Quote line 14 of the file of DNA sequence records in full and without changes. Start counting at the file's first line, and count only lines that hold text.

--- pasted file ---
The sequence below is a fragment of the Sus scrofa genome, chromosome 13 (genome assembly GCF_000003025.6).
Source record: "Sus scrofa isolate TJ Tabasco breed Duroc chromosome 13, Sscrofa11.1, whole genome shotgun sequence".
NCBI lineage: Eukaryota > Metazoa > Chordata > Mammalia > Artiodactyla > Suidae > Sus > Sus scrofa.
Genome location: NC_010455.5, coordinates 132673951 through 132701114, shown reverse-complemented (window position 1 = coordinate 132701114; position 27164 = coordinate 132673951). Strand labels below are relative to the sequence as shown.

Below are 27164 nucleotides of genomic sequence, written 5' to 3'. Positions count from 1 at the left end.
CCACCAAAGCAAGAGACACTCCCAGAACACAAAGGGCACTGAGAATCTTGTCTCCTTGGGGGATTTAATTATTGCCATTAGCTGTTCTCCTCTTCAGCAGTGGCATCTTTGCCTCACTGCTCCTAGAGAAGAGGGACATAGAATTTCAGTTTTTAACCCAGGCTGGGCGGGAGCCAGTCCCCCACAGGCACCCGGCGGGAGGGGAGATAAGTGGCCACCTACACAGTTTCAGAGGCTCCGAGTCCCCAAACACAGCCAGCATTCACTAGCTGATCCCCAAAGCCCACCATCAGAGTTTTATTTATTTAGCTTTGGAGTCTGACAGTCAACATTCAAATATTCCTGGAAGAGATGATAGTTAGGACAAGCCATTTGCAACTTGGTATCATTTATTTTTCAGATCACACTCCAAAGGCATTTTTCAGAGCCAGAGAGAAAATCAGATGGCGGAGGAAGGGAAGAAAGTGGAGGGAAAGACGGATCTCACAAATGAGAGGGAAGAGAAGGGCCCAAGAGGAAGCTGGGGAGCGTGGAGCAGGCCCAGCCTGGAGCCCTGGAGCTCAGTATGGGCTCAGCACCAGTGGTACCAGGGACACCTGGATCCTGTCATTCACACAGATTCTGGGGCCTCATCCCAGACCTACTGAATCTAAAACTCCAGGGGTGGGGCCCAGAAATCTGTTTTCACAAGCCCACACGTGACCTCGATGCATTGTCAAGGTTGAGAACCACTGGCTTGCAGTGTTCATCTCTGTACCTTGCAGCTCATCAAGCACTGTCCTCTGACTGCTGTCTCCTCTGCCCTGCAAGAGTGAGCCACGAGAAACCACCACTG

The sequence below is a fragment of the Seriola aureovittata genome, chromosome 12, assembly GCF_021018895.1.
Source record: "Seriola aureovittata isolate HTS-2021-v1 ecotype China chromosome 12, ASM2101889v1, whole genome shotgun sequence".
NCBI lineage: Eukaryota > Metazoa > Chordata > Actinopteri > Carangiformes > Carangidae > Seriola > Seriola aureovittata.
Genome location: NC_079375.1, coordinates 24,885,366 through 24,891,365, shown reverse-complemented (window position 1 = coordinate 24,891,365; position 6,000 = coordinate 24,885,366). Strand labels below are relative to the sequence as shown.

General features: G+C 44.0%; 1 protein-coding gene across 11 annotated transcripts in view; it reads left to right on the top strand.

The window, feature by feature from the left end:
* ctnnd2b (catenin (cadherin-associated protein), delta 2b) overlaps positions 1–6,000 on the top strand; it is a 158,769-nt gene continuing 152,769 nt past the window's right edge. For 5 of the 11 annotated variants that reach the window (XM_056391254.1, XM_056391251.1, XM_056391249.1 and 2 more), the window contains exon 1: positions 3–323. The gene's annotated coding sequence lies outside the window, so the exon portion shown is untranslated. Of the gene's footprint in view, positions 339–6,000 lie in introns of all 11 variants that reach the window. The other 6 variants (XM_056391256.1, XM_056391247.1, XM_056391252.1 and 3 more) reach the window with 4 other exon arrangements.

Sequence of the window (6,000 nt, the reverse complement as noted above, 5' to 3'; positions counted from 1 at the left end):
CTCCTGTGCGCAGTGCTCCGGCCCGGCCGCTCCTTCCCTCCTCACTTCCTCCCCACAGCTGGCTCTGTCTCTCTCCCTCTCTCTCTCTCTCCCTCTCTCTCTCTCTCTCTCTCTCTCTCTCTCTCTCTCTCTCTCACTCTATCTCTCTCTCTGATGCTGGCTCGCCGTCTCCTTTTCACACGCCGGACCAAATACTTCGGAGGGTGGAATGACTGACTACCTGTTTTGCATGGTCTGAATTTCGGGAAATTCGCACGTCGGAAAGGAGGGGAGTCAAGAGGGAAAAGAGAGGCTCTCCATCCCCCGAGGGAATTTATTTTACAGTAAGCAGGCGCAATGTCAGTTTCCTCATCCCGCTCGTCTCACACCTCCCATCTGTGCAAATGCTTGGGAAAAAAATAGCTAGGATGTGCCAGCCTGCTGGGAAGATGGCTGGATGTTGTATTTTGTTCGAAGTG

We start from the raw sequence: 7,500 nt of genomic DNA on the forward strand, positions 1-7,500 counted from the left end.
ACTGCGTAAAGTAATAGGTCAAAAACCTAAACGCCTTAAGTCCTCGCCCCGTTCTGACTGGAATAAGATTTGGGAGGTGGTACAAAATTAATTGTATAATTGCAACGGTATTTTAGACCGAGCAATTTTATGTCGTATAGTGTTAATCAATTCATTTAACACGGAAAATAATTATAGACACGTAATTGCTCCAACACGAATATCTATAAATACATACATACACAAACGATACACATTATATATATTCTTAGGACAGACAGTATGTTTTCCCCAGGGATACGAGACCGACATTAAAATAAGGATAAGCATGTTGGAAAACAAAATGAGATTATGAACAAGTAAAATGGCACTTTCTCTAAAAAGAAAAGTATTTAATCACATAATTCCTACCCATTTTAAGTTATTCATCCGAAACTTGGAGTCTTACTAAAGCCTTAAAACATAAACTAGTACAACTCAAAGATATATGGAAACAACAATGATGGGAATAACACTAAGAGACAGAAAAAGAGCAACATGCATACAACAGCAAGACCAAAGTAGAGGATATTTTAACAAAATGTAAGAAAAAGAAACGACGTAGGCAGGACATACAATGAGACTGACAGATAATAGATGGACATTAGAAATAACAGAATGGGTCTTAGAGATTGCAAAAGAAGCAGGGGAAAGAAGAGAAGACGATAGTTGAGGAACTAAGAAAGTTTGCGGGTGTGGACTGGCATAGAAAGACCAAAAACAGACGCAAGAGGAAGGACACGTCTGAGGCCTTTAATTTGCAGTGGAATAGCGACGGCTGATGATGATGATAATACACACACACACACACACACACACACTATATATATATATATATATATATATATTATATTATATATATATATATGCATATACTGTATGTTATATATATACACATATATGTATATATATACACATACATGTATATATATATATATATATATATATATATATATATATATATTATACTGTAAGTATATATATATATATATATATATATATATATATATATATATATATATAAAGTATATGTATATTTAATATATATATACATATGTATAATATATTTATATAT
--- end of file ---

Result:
Sequence of the window (6,000 nt, the reverse complement as noted above, 5' to 3'; positions counted from 1 at the left end):